Let us give thanks to God for His Word, which was written by “holy men of God” (II Pet. 2:21) and given by inspiration (II Tim. 3:16). God's Word is inerrant and infallible. It is the final authority in all things of faith and practice.
Let us give thanks to God for our nation and for the holy privilege of worship without fear (cf. Gen. 15:1). Let us give thanks to God for one another and for the common bond of grace in salvation (Eph. 2:8-9; Jude 3). Let us thank Him for the assurance (Heb. 10:22) of one day dwelling together forever with out Lord (Rev. 21:3).
The Scope: “In all circumstances.” The scope of thanksgiving includes everything. The believer is not instructed in this passage to give thanks for “everything” but in “everything.” “There is a silver lining in every cloud. God is with us whatever befalls us” (Robertson, Word Pictures in the New Testament, Baker).
The basis for thanksgiving in life's difficulties is the truth that God is all-wise, loving, and sovereign. Since God is omniscient, He cannot err. Since He is loving, He cannot be unkind to His children. Since God is sovereign, He rules over all His creation (Rom. 11:33—36).
God allows trials along our pilgrim pathway in order to make us better, not bitter (cf. Rom. 5:3). He chooses the time and measure for His glory and our good (Rom. 8:28).
We give thanks in everything because God has a purpose for all that He puts into our life as well as for what He leaves out (Job 23:10). Our Lord is the master Weaver. He knows exactly how to make and mold us for His glory and honor, for He does all things well (Mark. 7:37).
Charles Spurgeon, the famed London pastor said, “When we cannot trace God's hand, we can trust God's heart” (Metropolitan Tabernacle Pulpit, London). Trials and troubles along life's pathway are tempered by our Lord's profound compassion and limited by His omnipotence.
We give thanks to God in all things because He is preparing for us a permanent residence in glory (John 14:1-6). Augustine said, “Our souls were made for God, and we are restless until we rest in God.”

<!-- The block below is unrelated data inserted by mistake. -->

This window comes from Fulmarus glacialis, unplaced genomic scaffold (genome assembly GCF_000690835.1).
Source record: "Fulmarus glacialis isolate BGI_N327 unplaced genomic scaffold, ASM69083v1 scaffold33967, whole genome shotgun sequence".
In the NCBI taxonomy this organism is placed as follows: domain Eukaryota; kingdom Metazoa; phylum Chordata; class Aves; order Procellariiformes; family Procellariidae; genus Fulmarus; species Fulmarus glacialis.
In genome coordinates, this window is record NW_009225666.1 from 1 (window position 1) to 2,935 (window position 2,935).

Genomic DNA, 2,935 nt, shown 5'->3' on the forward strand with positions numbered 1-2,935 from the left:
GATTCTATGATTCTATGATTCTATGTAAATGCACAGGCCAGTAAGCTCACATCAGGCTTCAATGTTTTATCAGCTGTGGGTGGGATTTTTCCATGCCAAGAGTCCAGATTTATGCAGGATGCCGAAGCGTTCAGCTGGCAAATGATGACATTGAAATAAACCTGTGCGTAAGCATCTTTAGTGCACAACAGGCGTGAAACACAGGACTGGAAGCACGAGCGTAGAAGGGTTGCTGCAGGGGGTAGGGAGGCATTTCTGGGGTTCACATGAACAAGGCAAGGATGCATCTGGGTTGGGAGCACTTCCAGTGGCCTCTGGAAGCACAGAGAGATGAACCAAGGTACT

The Purpose: “For this is the will of God in Christ Jesus for you” (I Thess. 5:18). It is remarkable that giving thanks is related to God's will. In thanksgiving we bless the Lord and lift up our souls in worshipful praise.
The terms “instruction” and “guidance” help us understand the term “counsel.” We are instructed in the Word of God (II Tim. 3:16) and guided in our daily walk by the Holy Spirit Rom. 8:14).
As a pastor over the years, I sometimes would be asked, “How can I know the will of God?” A child of God may sometimes feel the Lord's will is discernible only to a special group, such as pastors, teachers, or missionaries.The Scriptural fact is that practicing thanksgiving will motivate any believer to walk in the will of God. Thanksgiving is an exercise that pleases the Lord, who wants to see His followers committed to expressing their sincere gratitude.
The counsel of the Lord is operative in Christians who thank Him on a continual basis. This course of action results in the actual performance of God's will.The counsel of God is formed in His unerring omniscience. We read, “The counsel of the LORD standeth for ever, the thoughts of his heart to all generations” (Ps. 33:11).Heeding the counsel of the Lord with a grateful heart, brings instruction and wisdom in the ways of the Lord. Walking in the counsel of God is a discipline that God wants to see continued in old age (Prov. 19:20).
Thanksgiving is a vital ingredient in the believer's daily walk. It kindles cheer and joy in the soul (Luke 1:13—17; Col. 3:16). Thanksgiving also promotes gladness and happiness in one's life, working like sunshine to drive the clouds away.
Failure to participate in worship afforded by thanksgiving opens up the way for complaining and murmuring (Phil. 2:14). Such action dampens the spirit with devastating results and allows unfruitfulness to take over.
A thankful believer will always be a good witness to the unsaved, who constantly listen to our words and examine our demeanor in the office and at the work place. A sour-souled saint will drive people from the kingdom of God. The psalmist spoke of individuals who stand “in the way of sinners” (Ps. 1:1).
The great need of our day and time is for God's people to develop and pursue worship in thanksgiving, backing up our talk with our walk (Eph. 4:1). Worshipful praise coupled with words and deeds (I John 3:18) will enable us to make an impact for God in our community through our care and concern.That kind of witness will be understood and heeded by those who look for reality in us. In turn, there will be a sort of magnetic pull of the lost to the Savior. Joy will flood the hearts of God's people as we see sinners move from sin to salvation (Acts 4:12).